A day after Michigan State head coach Mark Dantonio suffered a heart attack, several coaches from around the country talked about the stress in coaching.
Rich Rodriguez: "When you're in certain professions -- coaching is one of them and probably university administration, politicians -- you don't just work your job, you live your job. You're never really away from it. That probably adds more to it than it used to be. But you know that going into it. Some of it is just life in general, sometimes your health issues will come up."
"You have to take care of yourself, but it's hard to get away from your job. You don't leave the office, go home and leave your job at the office. That's not possible to do in this kind of profession."
"What's hard, a lot of coaches will tell you, it's hard to devote the time. You want to watch the film and you've got a lot of things to do. But you have to. I'm sure all coaches are the same way. You encourage your staff to do it and when it's lunchtime or early in the morning, give them some time to exercise and all of that because it's a busy time and if you don't devote yourself to it, you could get in trouble."
Bill Cubit: “That’s the business. You don’t eat right, you don’t get any sleep. ... There’s no other way to do this business."
“He’s (Dantonio) a great guy. It’s a shame it happened. I’m sure there are a lot of coaches going home tonight after a long day, looking at their wives and having their wives look back at them, saying, ‘You’d better take care of yourself.’ The job doesn’t allow you to do it.”
Kyle Whittingham: "Everything is more scrutinized and everything is more of a win now mentality. There isn't much patience with head coaches these days. It used be a four, five or six-year rebuilding program and that is a thing of the past. I work out every day and get something done physically. That is my relief. If I couldn't do that, I don't know how I'd hold up."
Pat Fitzgerald: ''There's a number of coaches right now who are battling some issues. Being a coach, you live in front of the camera and on the Internet. There are lots of people that have stressful jobs.''
Bob Stoops: "It's always been challenging. Mark is a close and dear friend of mine. That's part of our job. We have to listen to ourselves and make sure we're checked and keep up with our health the best we can. It's obviously a stressful job."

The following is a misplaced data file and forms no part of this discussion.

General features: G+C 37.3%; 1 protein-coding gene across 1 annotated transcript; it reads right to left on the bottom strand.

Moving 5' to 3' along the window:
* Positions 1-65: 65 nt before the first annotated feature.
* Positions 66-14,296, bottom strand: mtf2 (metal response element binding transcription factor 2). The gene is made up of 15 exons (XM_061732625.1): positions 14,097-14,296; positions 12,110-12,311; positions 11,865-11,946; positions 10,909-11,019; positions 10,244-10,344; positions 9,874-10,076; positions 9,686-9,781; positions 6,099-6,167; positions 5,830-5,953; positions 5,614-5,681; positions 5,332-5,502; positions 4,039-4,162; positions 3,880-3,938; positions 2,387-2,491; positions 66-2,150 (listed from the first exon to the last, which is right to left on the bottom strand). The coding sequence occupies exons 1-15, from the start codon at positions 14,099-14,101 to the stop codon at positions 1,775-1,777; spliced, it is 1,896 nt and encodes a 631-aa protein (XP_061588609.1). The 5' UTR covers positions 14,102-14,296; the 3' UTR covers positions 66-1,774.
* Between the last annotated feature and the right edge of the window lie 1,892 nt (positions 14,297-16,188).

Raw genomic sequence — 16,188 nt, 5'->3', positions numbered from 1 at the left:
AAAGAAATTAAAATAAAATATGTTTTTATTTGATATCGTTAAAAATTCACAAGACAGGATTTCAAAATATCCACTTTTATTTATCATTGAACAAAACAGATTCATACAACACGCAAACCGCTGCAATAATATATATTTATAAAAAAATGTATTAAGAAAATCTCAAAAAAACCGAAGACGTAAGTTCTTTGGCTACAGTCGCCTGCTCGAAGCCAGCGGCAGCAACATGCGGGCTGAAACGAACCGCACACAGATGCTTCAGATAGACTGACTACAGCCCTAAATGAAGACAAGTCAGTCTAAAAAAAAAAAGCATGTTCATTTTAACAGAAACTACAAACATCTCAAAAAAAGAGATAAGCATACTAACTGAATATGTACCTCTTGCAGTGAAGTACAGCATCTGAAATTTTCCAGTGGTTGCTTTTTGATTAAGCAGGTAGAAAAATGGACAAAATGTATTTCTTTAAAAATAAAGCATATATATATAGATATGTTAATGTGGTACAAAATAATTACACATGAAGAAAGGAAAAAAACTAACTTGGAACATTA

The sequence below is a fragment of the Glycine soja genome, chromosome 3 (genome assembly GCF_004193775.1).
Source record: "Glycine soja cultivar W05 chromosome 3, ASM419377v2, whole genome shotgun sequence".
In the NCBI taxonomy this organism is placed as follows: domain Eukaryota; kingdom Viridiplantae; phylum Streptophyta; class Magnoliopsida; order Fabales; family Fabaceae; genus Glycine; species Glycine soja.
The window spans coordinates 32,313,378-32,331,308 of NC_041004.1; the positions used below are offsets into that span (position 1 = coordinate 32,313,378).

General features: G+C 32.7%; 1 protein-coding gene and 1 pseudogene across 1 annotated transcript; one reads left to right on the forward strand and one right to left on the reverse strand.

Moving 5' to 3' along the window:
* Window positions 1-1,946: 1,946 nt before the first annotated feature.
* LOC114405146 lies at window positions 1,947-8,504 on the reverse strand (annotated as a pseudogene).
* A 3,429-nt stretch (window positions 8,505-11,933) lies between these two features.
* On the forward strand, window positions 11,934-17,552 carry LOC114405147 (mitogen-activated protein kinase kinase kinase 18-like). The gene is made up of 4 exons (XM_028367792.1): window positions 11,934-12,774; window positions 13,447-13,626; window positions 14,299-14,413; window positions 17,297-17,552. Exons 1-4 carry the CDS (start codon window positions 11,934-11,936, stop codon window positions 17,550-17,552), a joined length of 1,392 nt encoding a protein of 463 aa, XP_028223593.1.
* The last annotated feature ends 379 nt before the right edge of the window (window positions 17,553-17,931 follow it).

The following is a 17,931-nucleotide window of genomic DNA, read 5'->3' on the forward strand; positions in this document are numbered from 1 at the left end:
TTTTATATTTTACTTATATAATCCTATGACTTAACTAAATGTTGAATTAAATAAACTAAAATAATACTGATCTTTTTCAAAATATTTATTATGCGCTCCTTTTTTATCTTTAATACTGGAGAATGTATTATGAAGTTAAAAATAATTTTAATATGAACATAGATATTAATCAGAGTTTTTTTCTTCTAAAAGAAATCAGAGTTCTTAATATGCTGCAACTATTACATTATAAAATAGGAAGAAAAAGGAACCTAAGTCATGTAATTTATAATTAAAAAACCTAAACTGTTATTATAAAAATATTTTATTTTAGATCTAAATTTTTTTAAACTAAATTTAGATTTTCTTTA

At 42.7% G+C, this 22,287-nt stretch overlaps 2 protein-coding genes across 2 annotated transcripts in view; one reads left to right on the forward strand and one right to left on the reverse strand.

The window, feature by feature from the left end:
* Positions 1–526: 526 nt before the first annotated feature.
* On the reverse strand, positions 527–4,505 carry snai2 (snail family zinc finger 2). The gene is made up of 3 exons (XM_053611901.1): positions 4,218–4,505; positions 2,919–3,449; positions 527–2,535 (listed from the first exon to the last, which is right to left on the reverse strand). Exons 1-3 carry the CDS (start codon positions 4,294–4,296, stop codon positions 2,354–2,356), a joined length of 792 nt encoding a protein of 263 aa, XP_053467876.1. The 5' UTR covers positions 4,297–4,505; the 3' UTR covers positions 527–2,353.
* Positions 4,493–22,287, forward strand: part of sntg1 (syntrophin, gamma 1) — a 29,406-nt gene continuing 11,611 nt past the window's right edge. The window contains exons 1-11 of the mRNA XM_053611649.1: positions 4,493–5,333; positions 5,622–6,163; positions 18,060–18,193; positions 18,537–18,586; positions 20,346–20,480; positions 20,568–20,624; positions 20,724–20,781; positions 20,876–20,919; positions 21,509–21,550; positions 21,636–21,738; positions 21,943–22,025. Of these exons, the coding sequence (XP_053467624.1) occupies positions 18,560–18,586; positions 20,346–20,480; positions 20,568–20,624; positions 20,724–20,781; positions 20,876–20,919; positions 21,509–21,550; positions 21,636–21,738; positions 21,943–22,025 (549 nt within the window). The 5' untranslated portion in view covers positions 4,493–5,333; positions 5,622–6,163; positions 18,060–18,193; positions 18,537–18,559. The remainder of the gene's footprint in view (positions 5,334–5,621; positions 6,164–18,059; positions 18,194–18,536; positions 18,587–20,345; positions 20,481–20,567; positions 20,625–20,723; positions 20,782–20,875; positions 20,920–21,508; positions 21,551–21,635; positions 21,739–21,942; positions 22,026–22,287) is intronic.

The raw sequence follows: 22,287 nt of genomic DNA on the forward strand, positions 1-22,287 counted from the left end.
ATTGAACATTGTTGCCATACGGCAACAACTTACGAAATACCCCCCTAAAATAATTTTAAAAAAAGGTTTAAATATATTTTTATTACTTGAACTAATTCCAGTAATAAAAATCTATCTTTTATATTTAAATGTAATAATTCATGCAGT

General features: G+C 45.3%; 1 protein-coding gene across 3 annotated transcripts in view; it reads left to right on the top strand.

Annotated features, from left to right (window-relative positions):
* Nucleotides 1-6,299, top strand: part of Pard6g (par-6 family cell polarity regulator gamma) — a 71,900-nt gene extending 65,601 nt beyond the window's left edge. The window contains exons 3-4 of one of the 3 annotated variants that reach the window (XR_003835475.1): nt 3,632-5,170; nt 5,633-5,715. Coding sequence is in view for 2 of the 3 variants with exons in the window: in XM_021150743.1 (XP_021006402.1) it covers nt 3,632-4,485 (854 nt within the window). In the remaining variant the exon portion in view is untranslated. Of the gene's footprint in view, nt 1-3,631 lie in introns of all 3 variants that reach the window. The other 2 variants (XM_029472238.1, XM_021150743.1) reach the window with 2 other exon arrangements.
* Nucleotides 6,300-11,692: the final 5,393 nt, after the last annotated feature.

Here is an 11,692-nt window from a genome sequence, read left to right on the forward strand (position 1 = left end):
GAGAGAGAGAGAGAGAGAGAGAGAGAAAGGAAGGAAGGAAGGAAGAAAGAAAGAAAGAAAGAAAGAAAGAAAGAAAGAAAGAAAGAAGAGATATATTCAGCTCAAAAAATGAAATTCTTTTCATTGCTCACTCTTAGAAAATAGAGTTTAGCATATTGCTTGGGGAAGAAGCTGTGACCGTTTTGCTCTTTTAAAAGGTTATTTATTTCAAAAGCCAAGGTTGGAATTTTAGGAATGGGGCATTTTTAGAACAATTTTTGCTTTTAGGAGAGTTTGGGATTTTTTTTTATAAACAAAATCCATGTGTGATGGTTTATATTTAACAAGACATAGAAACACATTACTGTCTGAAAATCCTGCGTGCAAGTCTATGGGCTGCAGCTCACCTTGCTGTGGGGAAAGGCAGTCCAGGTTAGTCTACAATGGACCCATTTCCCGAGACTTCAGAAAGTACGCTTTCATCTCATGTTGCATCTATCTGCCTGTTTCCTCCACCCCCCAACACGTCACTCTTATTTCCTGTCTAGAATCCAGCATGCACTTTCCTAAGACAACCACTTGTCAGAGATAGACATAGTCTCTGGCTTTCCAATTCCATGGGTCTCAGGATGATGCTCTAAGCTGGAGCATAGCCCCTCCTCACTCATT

Mike Gundy: "I don't think there is any question my health is not good during the season."
Mike Leach: "There is nothing healthy about it. There's the stress of dealing with the day-to-day and the ups and downs of 120 different people, most of them ages 18-22. There is also the politics that go into a university and some of the bureaucracy."
Derek Dooley: "No. 1, you feel such a responsibility to the fans, to the program to do a good job and do your part, and that can weigh on you. You feel such a responsibility to the kids that you coach. Those two things alone, the responsibility you feel is enough. Then add to it the day-to-day scrutiny that you get publicly, and that certainly weighs on you. Then add to it the patience or lack thereof of universities with their coaches."
Nick Saban: “The one thing that I remember is he (Dantonio) was always in a hell of a lot better shape than I was so that’s kind of a wake-up call to me to make sure I’m doing the right things and taking care of myself. It was really kind of a shock because he was so into physical fitness, good health, and good conditioning all the time. Hopefully this will resolve and in a few weeks he’ll be back to normal and won’t have any future issues.”
Urban Meyer: "I just happen to think it's a high profile position and where you are you get a lot of attention.''
Joker Phillips: “I haven't changed my routine. I still work out every day. I still get the same amount of sleep. I just think that, this game is important to me there's no question about that. But my family and my personal health is more important. Am I competitor and do I want to win? Yes, no question about that. But I try not to let this game rule my life also.''